Mountain Ridge begins to fill trophy cases
Nov 04, 2019 04:18PM
By Jet Burnham
An empty trophy case stands ready to begin Mountain Ridge performing arts departments’ inevitable trophy collection. (Jet Burnham/City Journals)
By Jet Burnham | [email protected]
In the performing arts hallway of the new Mountain Ridge High School, two glass cases stand empty. When asked when they would be filled, choir director Kelly DeHaan responded, “We start now!”
Principal Mike Kochevar said Mountain Ridge has had a promising start to the competition season in athletics and the arts. He is confident the shelves will start filling up.
“We're starting from scratch,” he said. “But every trophy we earn develops the culture of excellence. If you can start the year off great and be successful in some of your programs, whether that's in the arts or athletics, that gets the ball rolling, everybody's excited, and it generates a great year.”
Earning awards, plaques and trophies—or “hardware” as it is casually called—helps students feel ownership of their school, Kochevar said.
“We know winning is not the only thing, but it sure does help generate school spirit,” he said.
In athletics, the cross country team took third place at a recent invitational.
At the Rocky Mountain Invitational Marching Band Competition in early October, MRHS’s marching band swept its division, winning overall First Place and all Caption Awards, which were awarded for Outstanding Musical Performance, Color Guard, Percussion and Visual Performance.
“There was a lot of excitement there,” Kochevar said of the band competition. “We had tears of joy from some of the students. They were so excited. When you're working hard and things work out and you have success, it’s a huge reward for those kids.”
Band director James Densley was shocked but thrilled by the win.
“This first year, I never expected to chase after trophies or awards,” he said. “I said, ‘Let’s just have a band, let’s just do that.’”
Densley wanted to focus the year on developing a culture to unite students who were coming from four different schools.
“The first challenge was just really getting everybody on the same page culturally—what we want our band to look like and how we want things to go,” Densley said. “I think we’re starting to figure that out, and I think the trophies and awards and scoring well has been a product of figuring ourselves out as a band and of the kids working hard.”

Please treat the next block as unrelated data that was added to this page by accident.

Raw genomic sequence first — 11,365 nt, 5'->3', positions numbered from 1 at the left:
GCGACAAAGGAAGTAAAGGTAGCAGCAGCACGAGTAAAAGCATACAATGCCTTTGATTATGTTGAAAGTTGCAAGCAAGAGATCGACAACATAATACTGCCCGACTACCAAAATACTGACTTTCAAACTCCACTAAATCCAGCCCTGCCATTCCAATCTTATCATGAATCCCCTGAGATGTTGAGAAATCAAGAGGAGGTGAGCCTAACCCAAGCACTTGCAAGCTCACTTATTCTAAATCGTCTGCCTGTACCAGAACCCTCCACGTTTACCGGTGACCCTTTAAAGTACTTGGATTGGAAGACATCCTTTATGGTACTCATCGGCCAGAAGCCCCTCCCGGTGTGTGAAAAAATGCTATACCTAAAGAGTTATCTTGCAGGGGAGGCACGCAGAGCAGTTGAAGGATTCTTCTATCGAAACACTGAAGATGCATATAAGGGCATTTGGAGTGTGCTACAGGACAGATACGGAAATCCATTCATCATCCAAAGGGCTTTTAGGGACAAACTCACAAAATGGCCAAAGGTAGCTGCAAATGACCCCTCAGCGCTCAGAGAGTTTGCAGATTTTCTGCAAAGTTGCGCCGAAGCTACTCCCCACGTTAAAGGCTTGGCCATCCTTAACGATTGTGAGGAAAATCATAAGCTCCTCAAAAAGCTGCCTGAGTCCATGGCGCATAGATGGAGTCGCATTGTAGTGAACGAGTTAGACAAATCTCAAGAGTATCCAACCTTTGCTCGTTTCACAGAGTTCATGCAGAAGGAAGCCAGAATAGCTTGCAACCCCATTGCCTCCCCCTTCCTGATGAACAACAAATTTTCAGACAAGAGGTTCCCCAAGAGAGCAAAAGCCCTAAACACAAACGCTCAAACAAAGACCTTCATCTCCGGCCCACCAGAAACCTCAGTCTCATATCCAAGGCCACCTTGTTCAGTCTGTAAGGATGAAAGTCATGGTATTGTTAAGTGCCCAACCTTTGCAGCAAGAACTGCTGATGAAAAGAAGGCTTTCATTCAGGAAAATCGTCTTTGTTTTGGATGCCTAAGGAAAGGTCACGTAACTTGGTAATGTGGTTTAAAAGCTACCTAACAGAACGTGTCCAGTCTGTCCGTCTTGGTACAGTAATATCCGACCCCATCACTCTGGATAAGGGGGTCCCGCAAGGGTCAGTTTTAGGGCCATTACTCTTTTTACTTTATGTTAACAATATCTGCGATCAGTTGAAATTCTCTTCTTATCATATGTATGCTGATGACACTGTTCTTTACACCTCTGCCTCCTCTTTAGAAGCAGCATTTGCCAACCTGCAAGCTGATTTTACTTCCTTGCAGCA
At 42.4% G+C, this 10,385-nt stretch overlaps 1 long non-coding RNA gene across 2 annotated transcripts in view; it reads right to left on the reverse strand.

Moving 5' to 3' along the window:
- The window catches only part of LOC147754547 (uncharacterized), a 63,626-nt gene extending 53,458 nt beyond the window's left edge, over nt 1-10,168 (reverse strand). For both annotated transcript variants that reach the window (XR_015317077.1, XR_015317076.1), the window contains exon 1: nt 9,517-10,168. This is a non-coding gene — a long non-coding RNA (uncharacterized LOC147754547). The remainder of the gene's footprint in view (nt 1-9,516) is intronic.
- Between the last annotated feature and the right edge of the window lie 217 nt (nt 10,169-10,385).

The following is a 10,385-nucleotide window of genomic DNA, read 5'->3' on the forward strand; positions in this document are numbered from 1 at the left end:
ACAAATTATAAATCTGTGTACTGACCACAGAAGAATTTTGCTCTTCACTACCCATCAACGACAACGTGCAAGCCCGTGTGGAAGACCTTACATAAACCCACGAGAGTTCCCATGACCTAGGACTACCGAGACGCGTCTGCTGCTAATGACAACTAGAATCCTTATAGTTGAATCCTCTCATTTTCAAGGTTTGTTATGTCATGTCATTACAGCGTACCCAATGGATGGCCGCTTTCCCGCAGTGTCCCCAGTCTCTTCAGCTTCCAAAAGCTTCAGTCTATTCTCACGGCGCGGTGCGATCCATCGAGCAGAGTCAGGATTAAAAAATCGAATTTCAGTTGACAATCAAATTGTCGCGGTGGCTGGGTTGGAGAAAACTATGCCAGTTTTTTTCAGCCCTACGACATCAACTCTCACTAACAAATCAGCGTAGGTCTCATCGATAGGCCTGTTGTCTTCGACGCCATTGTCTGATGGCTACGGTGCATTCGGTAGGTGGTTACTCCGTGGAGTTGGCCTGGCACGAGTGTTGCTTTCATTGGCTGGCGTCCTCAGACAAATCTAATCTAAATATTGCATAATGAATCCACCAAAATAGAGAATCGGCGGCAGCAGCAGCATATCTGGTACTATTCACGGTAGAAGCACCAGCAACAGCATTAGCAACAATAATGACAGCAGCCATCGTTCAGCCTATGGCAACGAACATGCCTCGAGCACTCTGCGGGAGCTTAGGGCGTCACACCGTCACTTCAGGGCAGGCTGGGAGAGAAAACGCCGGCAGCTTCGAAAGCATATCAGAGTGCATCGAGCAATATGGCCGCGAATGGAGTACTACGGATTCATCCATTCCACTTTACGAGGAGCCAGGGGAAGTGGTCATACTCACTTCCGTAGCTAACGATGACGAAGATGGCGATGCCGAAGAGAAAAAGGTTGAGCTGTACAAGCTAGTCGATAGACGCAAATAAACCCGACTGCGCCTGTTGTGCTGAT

Only halfway through the competition season, Mountain Ridge’s marching band had earned two first-place and one third-place award. Their next opportunity for “hardware” for the display case is at the Nov. 8 marching band state championship in St. George.
Theater students began the year stretching their theatrical muscles at the High School Shakespeare Festival in Cedar City. Most students received superior ratings in their individual events.
“We showed really well,” said theater teacher Bradley Moss. “I think we were successful in what we wanted to do. We had a smaller team, just because we don't have as many seniors involved this year.”
Dance Company’s dance ensemble took third place in their division at Shakespeare Festival, which was a great way to introduce the community to the level of performance they can expect from Mountain Ridge dance company director Zoey White and her team.
“Obviously, that helps her program,” Kochevar said. “Kids will want to come and be part of our programs.”
Choir competitions occur later in the school year, but director Kelly DeHaan is already preparing students for their spring tour next April. Mountain Ridge choir, band and orchestra students will travel to Los Angeles to compete in music festivals, perform in Disneyland and participate in clinics at the University of Southern California.
Orchestra students are also preparing to compete in regionals this spring and hope to advance to state.
“I've always had my groups go to state every year, so I assume this year will be the same,” said orchestra director Meagan Thorup. “I have no doubt they will go to state, and we will get plaques and trophies.”
To prepare for the spring tour, orchestra students have been fundraising. They sold coupon books in September and held a Fall Festival for the community Oct. 18.
“I wanted to do a fundraiser where we would get a larger percent of the profit, as well as something that's fun that people would really enjoy,” Thorup said. “It brings the kids together and gets them involved and gets the community involved—it is to raise awareness that we're here.”
Kochevar said community support for the school has been amazing.
Community members donated to the orchestra fund at the Fall Festival by purchasing of tickets for games, face painting, pumpkin bowling, eating doughnuts off a string and pumpkin decorating.
“We would like to make Fall Festival a tradition that we do every year that people look forward to,” Thorup said. “The students are excited about it, and the community gets excited about it—that's my vision.”
Mountain Ridge orchestra’s next fundraiser will be a spirit night at the Cafe Zupas in Mountain View Village Nov. 26.